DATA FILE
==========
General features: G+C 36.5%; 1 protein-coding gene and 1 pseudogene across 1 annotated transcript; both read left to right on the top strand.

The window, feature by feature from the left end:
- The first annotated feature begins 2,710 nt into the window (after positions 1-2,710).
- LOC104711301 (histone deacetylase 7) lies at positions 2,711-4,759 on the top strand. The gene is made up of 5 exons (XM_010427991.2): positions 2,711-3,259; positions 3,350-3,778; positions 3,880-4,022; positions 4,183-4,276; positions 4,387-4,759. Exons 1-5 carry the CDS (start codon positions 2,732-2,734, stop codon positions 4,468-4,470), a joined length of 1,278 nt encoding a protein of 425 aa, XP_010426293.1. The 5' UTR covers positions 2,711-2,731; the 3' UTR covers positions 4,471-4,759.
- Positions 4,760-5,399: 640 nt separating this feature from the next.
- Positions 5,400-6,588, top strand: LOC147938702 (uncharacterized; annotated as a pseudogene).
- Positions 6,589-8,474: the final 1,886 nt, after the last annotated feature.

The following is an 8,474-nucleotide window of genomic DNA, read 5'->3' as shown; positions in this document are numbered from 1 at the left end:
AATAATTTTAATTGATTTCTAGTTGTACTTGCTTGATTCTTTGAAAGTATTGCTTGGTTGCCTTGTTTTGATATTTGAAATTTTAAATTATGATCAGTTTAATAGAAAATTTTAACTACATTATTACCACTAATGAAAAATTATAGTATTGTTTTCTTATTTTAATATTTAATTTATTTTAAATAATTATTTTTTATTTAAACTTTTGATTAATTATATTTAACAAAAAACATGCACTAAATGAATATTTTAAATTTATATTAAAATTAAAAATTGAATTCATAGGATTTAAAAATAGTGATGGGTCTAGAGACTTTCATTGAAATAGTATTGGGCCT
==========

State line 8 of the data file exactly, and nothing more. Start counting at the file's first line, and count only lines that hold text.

The following is an 8,474-nucleotide window of genomic DNA, read 5'->3' as shown; positions in this document are numbered from 1 at the left end: